Since the 1970s, U.S. Citizens have had the ability to “self-direct” their retirement accounts. This allows the account owner full control over their account and gives them freedom to invest in a diverse group of alternative asset classes, such as real estate, to pay for their retirement without being forced into stocks and bonds. The legal requirements surrounding self-directed retirement accounts are incredibly complex and strict, thus every SDIRA is required to be overseen by a custodian that’s subject to government audits. Learn more about SDIRA's in our article "Unleashing Your Investment Potential - The Power of Self-Directed Retirement Accounts".

In general, having a SDIRA is extremely favorable for investors because the vehicle allows for tax-advantaged real estate investments, therefore drastically increasing the rate at which the account can grow. However, there are a few caveats to investing in most real estate deals within an SDIRA, the most important of which is the Unrelated Business Income Tax (UBIT), more specifically, the Unrelated Debt Financed Income (UDFI) tax. Regardless of the tax-advantaged status of the SDIRA, there’s a tax on the percentage of the opportunity’s gains that are contributed to debt financing. Since real estate is typically purchased with debt, it’s common that UBIT will play a role in most SDIRA investments.
For example, if your SDIRA invests in a property that’s acquired with 70% debt financing, 70% of the gains will be taxed, regardless of the tax-advantaged status of the SDIRA. However, there’s still the benefit of depreciation. Typically, the depreciation expense is not allowed when investing through SDIRAs, but depreciation and other operating expense deductions are allowed to be received when using debt financing on a purchase. This is a way to counterbalance the issues related to UBIT. Usually this results in no taxable “income” during the hold period, with UBIT being due only when the property is sold, and the gains are realized.

With that said, a SDIRA is only required to file a tax return and pay UBIT if there’s more than $1,000 of Unrelated Business Taxable Income (UBTI) earned by the SDIRA across all of its investments, as the SDIRA is allowed a $1,000 specific deduction. The SDIRA’s UBTI is taxed at the trust income rates.
For example, let’s say you invested $50,000 via your SDIRA and received $50,000 of taxable gains (net of depreciation and expense deductions). If you used debt financing to finance 70% of your purchase, then 70% of the gains (above the $1,000 deduction) would be subject to UBIT. $50,000 * 70% = $35,000 (gains attributed to debt financing) - $1,000 (the $1,000 deduction) = $34,000 of income to be taxed at the trust income tax rates. The impact of the net IRR of investments after UBIT is NOT significant, generally about 1-2% decrease in Net IRR after UBIT is accounted for.

Please consult with your CPA and attorney before making investment decisions.

What are the major risks of investing in real estate offerings?

With any passive investment, the biggest risk is the lack of control in the operations, and therefore it’s critical to identify the right investment, the right operator, the right business plan, and the right onsite manager.

Here are a few steps we take when conducting due diligence on an operating partner, as well as the key tasks that we complete to verify the investment opportunity and business plan:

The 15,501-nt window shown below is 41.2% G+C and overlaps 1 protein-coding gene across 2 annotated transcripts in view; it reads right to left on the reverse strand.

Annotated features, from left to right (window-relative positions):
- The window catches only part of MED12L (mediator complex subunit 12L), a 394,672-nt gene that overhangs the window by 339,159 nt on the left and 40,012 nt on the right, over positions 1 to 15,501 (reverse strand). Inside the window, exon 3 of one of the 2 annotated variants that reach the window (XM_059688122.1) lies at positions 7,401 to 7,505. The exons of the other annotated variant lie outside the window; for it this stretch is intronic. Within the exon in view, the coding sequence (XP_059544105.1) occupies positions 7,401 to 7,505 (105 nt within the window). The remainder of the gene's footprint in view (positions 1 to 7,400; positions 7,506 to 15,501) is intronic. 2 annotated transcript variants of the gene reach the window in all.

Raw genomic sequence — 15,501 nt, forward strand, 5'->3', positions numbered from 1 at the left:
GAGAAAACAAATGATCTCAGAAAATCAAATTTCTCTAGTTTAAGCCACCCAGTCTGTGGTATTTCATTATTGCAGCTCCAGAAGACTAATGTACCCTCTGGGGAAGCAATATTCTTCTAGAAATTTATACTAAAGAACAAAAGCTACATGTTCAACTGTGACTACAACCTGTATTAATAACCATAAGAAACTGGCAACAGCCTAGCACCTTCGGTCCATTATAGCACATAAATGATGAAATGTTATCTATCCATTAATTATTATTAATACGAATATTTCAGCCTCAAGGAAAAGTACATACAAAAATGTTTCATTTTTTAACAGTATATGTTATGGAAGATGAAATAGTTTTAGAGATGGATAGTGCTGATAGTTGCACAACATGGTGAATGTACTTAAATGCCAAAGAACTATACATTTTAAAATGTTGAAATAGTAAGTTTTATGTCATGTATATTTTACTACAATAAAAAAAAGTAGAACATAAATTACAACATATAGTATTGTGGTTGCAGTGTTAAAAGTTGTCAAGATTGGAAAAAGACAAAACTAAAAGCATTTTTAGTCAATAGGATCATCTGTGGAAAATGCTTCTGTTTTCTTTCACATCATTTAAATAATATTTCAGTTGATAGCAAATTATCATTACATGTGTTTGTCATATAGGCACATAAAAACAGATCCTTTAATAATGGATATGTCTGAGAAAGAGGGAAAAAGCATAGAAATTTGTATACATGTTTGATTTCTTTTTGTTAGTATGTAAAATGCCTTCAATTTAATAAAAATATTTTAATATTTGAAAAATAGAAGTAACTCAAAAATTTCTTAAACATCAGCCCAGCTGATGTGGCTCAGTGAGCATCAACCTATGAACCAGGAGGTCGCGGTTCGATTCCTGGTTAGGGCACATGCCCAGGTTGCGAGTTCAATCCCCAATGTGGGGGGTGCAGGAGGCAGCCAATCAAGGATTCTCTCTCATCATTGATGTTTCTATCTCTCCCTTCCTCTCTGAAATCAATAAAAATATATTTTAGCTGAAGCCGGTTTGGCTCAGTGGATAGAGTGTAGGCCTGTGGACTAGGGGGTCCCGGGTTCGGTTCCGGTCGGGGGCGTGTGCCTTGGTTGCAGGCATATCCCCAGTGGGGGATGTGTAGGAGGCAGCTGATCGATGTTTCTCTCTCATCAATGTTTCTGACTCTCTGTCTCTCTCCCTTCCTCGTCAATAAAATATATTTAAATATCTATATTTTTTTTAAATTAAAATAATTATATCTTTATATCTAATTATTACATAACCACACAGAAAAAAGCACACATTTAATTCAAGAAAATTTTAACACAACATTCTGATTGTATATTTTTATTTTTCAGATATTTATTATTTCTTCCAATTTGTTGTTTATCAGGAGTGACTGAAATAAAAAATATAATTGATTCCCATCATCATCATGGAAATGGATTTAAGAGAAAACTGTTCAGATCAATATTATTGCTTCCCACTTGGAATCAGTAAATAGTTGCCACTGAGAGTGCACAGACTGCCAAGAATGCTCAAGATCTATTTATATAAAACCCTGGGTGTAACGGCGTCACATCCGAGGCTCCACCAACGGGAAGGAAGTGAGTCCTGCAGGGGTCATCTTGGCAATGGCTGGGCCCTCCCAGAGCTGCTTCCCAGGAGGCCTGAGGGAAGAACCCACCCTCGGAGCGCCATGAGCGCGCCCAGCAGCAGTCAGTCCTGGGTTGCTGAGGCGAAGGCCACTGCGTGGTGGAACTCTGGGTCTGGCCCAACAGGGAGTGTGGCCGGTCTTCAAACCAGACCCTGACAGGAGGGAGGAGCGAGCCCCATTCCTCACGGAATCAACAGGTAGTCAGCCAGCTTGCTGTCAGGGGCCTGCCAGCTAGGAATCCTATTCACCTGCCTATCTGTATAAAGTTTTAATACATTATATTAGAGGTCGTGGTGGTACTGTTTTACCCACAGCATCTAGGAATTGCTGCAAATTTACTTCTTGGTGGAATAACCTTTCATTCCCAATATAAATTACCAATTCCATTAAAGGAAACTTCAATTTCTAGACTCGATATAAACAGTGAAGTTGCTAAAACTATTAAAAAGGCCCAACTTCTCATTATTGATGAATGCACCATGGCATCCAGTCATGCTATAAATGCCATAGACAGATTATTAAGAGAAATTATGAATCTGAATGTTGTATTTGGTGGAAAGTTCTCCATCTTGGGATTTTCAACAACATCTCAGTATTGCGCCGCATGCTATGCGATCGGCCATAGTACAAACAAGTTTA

1). We only partner with Operators/Sponsors/Developers that have a proven track record of success within the specific real estate opportunity.

2). We require Operators/Sponsors/Developers to have a professional property management company in-place. This can be either a 3rd party property management company or an in-house property management company (the Operator/Sponsor/Developer is vertically integrated and they own their own property management company). We then require that the property management company be experienced in the asset type, must be local to the market, must already have properties in the area that they manage, and must be experienced with various financing strategies.

3). Our team conducts a detailed review of the property manager’s systems, processes, reporting, and software for each investment.

4). We perform our own thorough market research, underwriting & analysis, and due diligence for each investment opportunity to verify and proof the business plan of the Operator/Sponsor/Developer.

5). We conduct onsite property tours & visits.

6). We present & gain feedback on potential investment opportunities from our internal team of advisors and partners in property management, financing, property taxes, insurance, and renovation/construction to verify operational assumptions and business plans.

How is the fund manager aligned with the investors' incentives?

We offer fund investors a preferred return, which is paid to fund investors before any manager compensation kicks in, and the IRR returns are net of fees. We want to ensure that the investment is performing strong enough to meet the minimum return requirements, while allowing us to run the business operations. Our incentives are aligned with our performance and our duties – in other words, we must perform to earn.

What does the fund management fee cover?

The fund management fee covers the expenses required to professionally operate a private investment fund, including but not limited to: fund administration, audits, legal & accounting, salaries, technology & reporting, and general & administration.